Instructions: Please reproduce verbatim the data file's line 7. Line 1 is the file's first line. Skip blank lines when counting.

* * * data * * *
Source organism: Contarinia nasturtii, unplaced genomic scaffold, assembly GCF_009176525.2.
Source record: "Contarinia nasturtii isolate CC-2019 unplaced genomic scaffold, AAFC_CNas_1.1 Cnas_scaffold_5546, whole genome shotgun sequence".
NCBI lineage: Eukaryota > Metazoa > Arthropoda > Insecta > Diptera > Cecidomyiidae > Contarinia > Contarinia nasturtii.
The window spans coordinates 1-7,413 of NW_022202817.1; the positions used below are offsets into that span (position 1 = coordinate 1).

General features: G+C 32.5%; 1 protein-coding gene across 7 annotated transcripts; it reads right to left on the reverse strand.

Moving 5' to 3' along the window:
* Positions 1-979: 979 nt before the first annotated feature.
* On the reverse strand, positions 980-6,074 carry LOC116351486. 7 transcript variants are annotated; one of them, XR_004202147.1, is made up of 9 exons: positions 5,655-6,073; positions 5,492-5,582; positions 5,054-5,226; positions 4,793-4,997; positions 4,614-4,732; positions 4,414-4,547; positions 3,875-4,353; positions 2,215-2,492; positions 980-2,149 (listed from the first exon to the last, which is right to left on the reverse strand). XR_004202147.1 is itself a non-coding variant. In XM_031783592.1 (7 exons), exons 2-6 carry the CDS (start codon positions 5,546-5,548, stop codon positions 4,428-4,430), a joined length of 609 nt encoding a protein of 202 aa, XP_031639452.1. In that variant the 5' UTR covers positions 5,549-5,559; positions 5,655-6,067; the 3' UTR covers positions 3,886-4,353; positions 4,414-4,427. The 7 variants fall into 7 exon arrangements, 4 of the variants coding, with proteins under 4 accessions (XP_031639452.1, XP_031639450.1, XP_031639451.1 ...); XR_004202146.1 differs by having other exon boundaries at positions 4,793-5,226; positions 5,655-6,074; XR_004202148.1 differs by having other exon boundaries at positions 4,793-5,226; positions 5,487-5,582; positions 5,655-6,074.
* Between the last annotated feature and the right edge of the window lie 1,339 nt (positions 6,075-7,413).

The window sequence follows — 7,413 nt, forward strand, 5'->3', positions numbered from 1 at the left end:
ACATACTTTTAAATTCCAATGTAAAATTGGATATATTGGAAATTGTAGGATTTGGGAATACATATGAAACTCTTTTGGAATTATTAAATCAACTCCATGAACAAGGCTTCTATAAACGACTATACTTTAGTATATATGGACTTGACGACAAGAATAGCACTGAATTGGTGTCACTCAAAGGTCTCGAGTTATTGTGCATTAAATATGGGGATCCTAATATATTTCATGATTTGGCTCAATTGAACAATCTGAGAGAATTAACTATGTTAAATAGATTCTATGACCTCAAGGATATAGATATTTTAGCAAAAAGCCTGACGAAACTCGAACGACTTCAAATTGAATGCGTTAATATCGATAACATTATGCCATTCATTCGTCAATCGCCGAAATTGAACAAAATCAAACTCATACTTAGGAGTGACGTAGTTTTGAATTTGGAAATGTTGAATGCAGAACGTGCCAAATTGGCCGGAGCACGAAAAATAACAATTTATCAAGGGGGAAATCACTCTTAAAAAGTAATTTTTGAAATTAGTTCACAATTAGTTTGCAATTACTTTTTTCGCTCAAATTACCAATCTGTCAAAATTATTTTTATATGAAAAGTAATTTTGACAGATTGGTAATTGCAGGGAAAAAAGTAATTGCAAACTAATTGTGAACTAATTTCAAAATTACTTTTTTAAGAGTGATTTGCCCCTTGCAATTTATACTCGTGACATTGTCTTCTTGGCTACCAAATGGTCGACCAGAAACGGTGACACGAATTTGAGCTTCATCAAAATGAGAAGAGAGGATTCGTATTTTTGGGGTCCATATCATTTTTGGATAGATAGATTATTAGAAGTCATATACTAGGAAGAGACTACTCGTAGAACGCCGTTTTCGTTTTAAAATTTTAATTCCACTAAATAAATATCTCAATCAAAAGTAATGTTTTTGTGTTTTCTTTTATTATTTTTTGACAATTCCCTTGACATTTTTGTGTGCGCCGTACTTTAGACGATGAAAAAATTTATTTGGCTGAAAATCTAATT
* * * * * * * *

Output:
* Positions 1-979: 979 nt before the first annotated feature.